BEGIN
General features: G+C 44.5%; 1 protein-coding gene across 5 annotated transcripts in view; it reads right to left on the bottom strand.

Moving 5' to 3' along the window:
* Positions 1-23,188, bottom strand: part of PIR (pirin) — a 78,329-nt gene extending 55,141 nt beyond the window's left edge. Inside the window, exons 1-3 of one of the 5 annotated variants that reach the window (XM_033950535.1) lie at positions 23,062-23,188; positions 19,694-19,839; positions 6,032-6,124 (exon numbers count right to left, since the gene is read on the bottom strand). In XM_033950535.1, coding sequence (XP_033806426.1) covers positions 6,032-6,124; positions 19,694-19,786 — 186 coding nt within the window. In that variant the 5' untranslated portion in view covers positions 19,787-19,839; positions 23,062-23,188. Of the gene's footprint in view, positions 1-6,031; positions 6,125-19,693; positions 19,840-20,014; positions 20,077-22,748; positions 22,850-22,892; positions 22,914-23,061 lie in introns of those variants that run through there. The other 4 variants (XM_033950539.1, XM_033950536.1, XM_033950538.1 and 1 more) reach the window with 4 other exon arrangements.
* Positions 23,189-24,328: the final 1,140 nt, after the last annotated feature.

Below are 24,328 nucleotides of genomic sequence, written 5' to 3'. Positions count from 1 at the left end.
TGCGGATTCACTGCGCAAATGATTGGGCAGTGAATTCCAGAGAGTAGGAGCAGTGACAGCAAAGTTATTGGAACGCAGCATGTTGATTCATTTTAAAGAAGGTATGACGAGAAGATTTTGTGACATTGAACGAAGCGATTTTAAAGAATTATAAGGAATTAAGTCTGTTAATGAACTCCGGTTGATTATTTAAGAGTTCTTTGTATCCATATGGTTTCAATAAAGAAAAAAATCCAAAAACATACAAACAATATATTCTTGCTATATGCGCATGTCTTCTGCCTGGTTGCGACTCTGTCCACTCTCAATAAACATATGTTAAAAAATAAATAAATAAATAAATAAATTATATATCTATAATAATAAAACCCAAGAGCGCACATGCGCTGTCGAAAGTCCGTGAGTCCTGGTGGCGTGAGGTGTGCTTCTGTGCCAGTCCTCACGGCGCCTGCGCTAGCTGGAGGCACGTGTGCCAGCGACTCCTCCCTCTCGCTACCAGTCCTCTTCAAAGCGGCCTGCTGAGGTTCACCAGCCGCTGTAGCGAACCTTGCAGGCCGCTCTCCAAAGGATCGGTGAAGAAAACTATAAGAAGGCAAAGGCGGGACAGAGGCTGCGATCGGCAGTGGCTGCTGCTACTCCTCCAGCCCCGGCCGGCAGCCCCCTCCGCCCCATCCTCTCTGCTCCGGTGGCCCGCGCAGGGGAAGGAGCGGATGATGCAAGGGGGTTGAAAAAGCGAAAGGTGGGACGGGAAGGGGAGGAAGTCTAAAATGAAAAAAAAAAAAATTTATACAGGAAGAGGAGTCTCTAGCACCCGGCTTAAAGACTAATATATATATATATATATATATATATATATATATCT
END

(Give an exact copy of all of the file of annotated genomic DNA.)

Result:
General features: G+C 44.5%; 1 protein-coding gene across 5 annotated transcripts in view; it reads right to left on the bottom strand.

Moving 5' to 3' along the window:
* Positions 1-23,188, bottom strand: part of PIR (pirin) — a 78,329-nt gene extending 55,141 nt beyond the window's left edge. Inside the window, exons 1-3 of one of the 5 annotated variants that reach the window (XM_033950535.1) lie at positions 23,062-23,188; positions 19,694-19,839; positions 6,032-6,124 (exon numbers count right to left, since the gene is read on the bottom strand). In XM_033950535.1, coding sequence (XP_033806426.1) covers positions 6,032-6,124; positions 19,694-19,786 — 186 coding nt within the window. In that variant the 5' untranslated portion in view covers positions 19,787-19,839; positions 23,062-23,188. Of the gene's footprint in view, positions 1-6,031; positions 6,125-19,693; positions 19,840-20,014; positions 20,077-22,748; positions 22,850-22,892; positions 22,914-23,061 lie in introns of those variants that run through there. The other 4 variants (XM_033950539.1, XM_033950536.1, XM_033950538.1 and 1 more) reach the window with 4 other exon arrangements.
* Positions 23,189-24,328: the final 1,140 nt, after the last annotated feature.

Below are 24,328 nucleotides of genomic sequence, written 5' to 3'. Positions count from 1 at the left end.
TGCGGATTCACTGCGCAAATGATTGGGCAGTGAATTCCAGAGAGTAGGAGCAGTGACAGCAAAGTTATTGGAACGCAGCATGTTGATTCATTTTAAAGAAGGTATGACGAGAAGATTTTGTGACATTGAACGAAGCGATTTTAAAGAATTATAAGGAATTAAGTCTGTTAATGAACTCCGGTTGATTATTTAAGAGTTCTTTGTATCCATATGGTTTCAATAAAGAAAAAAATCCAAAAACATACAAACAATATATTCTTGCTATATGCGCATGTCTTCTGCCTGGTTGCGACTCTGTCCACTCTCAATAAACATATGTTAAAAAATAAATAAATAAATAAATAAATTATATATCTATAATAATAAAACCCAAGAGCGCACATGCGCTGTCGAAAGTCCGTGAGTCCTGGTGGCGTGAGGTGTGCTTCTGTGCCAGTCCTCACGGCGCCTGCGCTAGCTGGAGGCACGTGTGCCAGCGACTCCTCCCTCTCGCTACCAGTCCTCTTCAAAGCGGCCTGCTGAGGTTCACCAGCCGCTGTAGCGAACCTTGCAGGCCGCTCTCCAAAGGATCGGTGAAGAAAACTATAAGAAGGCAAAGGCGGGACAGAGGCTGCGATCGGCAGTGGCTGCTGCTACTCCTCCAGCCCCGGCCGGCAGCCCCCTCCGCCCCATCCTCTCTGCTCCGGTGGCCCGCGCAGGGGAAGGAGCGGATGATGCAAGGGGGTTGAAAAAGCGAAAGGTGGGACGGGAAGGGGAGGAAGTCTAAAATGAAAAAAAAAAAAATTTATACAGGAAGAGGAGTCTCTAGCACCCGGCTTAAAGACTAATATATATATATATATATATATATATATATATATCT